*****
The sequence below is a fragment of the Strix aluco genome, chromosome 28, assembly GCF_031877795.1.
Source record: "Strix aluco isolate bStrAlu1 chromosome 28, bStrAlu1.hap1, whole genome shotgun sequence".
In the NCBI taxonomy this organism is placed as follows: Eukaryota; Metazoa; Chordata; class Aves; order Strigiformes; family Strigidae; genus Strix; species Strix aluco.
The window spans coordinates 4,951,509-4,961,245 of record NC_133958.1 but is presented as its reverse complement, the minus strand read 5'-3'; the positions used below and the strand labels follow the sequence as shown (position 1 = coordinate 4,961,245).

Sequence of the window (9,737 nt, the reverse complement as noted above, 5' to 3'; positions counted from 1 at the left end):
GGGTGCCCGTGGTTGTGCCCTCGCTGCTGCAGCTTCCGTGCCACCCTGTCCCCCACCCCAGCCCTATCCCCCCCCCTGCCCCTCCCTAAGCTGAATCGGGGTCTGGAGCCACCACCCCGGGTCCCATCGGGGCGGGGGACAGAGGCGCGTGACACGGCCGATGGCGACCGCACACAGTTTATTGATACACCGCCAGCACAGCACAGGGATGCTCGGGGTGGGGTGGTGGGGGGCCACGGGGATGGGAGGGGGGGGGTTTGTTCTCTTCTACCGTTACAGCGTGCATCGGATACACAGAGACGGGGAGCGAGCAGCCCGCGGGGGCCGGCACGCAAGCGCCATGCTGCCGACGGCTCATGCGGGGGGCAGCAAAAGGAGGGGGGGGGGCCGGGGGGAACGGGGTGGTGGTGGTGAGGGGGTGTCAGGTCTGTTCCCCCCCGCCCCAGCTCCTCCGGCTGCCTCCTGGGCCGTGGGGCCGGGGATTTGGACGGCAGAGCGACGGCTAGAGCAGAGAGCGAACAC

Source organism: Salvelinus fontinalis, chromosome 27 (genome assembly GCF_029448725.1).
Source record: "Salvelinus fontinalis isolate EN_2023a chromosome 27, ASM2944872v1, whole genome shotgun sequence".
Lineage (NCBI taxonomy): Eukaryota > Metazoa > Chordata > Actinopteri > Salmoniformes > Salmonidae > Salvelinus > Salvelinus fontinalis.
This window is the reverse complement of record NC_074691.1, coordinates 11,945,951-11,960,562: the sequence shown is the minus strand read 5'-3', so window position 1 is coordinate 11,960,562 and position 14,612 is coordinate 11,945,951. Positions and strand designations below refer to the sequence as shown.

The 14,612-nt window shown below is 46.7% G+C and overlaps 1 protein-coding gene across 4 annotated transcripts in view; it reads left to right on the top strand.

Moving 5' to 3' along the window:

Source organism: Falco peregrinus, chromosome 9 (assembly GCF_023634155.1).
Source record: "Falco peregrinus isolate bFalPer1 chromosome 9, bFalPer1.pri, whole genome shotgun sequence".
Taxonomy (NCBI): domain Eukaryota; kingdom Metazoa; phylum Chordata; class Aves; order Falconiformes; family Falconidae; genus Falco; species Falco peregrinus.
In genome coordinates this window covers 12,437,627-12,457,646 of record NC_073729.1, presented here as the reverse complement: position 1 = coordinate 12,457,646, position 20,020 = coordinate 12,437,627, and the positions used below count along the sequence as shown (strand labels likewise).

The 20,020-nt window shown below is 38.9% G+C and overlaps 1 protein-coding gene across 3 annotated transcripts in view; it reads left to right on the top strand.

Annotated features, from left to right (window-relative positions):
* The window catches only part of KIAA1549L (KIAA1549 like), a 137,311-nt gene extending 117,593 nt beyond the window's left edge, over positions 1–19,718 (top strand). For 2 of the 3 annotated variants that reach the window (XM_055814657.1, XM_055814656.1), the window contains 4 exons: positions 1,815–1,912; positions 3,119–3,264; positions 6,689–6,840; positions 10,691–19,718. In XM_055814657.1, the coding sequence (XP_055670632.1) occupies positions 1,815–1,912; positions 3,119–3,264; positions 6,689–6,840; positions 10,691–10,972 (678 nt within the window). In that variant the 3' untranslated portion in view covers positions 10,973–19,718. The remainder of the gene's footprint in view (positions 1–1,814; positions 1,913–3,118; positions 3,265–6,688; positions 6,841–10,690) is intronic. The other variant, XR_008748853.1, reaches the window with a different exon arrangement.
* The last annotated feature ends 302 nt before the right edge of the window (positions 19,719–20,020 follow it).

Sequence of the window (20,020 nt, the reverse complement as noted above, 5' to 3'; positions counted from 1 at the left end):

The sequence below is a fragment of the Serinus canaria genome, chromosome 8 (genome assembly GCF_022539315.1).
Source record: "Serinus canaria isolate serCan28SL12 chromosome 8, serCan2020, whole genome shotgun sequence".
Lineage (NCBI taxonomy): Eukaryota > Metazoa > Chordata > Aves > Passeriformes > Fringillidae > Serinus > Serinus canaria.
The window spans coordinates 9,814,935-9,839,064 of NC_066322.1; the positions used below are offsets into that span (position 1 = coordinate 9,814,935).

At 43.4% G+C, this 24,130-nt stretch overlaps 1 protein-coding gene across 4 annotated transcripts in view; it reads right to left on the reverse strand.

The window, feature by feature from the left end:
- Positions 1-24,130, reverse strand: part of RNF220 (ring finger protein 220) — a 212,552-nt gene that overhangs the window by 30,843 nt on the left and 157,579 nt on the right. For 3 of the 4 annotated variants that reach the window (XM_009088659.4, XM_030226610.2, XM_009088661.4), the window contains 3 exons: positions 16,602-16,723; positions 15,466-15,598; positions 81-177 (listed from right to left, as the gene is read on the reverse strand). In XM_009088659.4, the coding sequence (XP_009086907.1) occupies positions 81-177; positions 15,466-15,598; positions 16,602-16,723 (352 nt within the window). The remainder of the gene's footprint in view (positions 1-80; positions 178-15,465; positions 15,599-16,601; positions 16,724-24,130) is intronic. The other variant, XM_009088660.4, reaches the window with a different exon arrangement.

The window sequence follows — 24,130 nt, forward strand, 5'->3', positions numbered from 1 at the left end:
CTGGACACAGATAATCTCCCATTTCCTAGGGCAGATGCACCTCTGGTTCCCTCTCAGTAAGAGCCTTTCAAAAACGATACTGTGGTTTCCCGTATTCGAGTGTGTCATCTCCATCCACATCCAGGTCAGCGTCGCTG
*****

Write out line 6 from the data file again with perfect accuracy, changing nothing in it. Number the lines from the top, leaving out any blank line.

GGGTGCCCGTGGTTGTGCCCTCGCTGCTGCAGCTTCCGTGCCACCCTGTCCCCCACCCCAGCCCTATCCCCCCCCCTGCCCCTCCCTAAGCTGAATCGGGGTCTGGAGCCACCACCCCGGGTCCCATCGGGGCGGGGGACAGAGGCGCGTGACACGGCCGATGGCGACCGCACACAGTTTATTGATACACCGCCAGCACAGCACAGGGATGCTCGGGGTGGGGTGGTGGGGGGCCACGGGGATGGGAGGGGGGGGGTTTGTTCTCTTCTACCGTTACAGCGTGCATCGGATACACAGAGACGGGGAGCGAGCAGCCCGCGGGGGCCGGCACGCAAGCGCCATGCTGCCGACGGCTCATGCGGGGGGCAGCAAAAGGAGGGGGGGGGGCCGGGGGGAACGGGGTGGTGGTGGTGAGGGGGTGTCAGGTCTGTTCCCCCCCGCCCCAGCTCCTCCGGCTGCCTCCTGGGCCGTGGGGCCGGGGATTTGGACGGCAGAGCGACGGCTAGAGCAGAGAGCGAACAC